“Each corner became easier and easier. I felt I was riding a lot smoother.”

Each corner became easier and easier. I felt I was riding a lot smoother. Not like the first sessions where I was coming in too hot to the corners and having to over brake and lose all of my momentum.

On this session my father was in front of me. It was a great feeling to be on the track the day before his birthday with him. The best part was through the last few corners before the straight. Our little bikes were overtaking the bigger bikes. That was probably one of the best feelings of the day. 

After the final session, William said he was so happy with how much he had improved through the day, being out with his Dad on the track and getting his knee down for the first time!

Overall though its all about having as much fun as you can and going home in one piece – you and your bike. I would recommend every one to get out there and have a go at the track. It’s the best experience you can have on a motorcycle. 

A big thanks to Jeff for letting me come along for the day and my father for helping me set everything up for the day. Can’t wait for the next one!

Track Day Recommendations 

  • Appropriate gear under leathers, such as an under suit.
  • Watered down energy drinks, plus food.
  • Tyre pressure gauge with release valve.
  • Check all your bike’s fluid levels and for leaks.
  • Check chain tension, fill up with fuel before arriving.
  • Check tyre, brake pad and brake rotor wear.
  • Tools for general adjustments or to remove mirrors.

Richard’s Thoughts
It’s really weird at first riding with your son on his first track day. First thoughts are to say, ‘Do this, don’t do that,’ but then how can you say that when you are going to do the exact opposite and will be seen doing it!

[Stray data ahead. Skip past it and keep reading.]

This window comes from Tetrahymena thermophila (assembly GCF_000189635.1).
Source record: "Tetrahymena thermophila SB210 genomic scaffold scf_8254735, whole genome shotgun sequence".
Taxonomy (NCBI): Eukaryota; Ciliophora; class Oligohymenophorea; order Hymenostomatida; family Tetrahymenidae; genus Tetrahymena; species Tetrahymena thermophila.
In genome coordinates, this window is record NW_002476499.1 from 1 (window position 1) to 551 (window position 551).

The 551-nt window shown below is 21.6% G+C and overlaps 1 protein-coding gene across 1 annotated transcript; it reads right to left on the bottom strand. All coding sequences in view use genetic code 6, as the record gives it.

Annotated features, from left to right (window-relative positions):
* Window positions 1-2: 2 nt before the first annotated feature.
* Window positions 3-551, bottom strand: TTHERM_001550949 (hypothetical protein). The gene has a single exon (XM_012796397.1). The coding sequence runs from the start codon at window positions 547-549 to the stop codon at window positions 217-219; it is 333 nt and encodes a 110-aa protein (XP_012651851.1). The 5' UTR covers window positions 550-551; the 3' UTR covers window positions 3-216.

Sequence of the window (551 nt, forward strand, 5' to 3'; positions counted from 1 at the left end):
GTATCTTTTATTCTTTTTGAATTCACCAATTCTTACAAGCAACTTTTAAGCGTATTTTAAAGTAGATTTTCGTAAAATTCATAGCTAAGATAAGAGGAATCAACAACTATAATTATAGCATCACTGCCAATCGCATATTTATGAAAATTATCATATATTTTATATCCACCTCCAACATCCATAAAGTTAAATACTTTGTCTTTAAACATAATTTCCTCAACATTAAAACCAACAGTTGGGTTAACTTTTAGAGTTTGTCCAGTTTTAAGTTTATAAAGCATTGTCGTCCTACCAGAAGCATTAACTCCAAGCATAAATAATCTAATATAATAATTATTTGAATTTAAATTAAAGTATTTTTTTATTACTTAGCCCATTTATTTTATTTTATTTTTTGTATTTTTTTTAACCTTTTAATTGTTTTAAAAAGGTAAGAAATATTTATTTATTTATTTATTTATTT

Being William’s first time, he went into the white group as did I. When the first white group session started, all the first timers went out with a California Superbike coach to do a couple of slow – no overtaking allowed – sighting laps. Then the rest of the group are allowed to join, so I waited for William to appear down the main straight so I could hook in with him and show him the lines I take, then follow him for a while to observe.

“I would like a dollar for every time William said best day ever, even now” said Richard

Any fatherly concerns are gone as he picks his lines really well and I can see that he is a natural and if he was on a bigger bike, probably quicker than his old man. His Kawasaki ZXR250C ‘screamer’ handles like a dream in his hands. Unfortunately my Ducati had an issue, which was my preparation fault, so I parked it for the day, as we had a KTM 390 to test, which I took out in later sessions. What a hoot to ride, specially in corners, but not a match for the Kawasaki.

Fortunately Mark Weaver was with us on his GSX-R1000 and spent a lot of track time showing William lines, how go through the apexes, entry, speed and body positioning/weight distribution techniques, plus coaching back in the pit.  After a couple of sessions and Mark’s coaching, William had his knee down, scraping the knee sliders on the one-piece suit loaned by Jeff. It made me feel pretty good and more at ease that he obviously knows how to control his bike on the track and road. 

Track Day Requirements:

  • Provisional motorcycle license or Motorcycling Australia licence.
  • Full leathers (one piece or zip together).
  • Leather boots that overlap pants (with replaceable sliders recommended).
  • Gloves – gauntlets, not wrist length.
  • Helmet – minimum of Australian AS1698 standards.
  • Motorcycle in good mechanic order.
  • Metal tyre valve caps – no caps no go.
  • Cameras are allowed but with very specific requirements.

William heads to SMSP for his first track day, with his Dad along for a truly memorable experience… Words: William Collins, Richard Collins  Photography: Tim Munro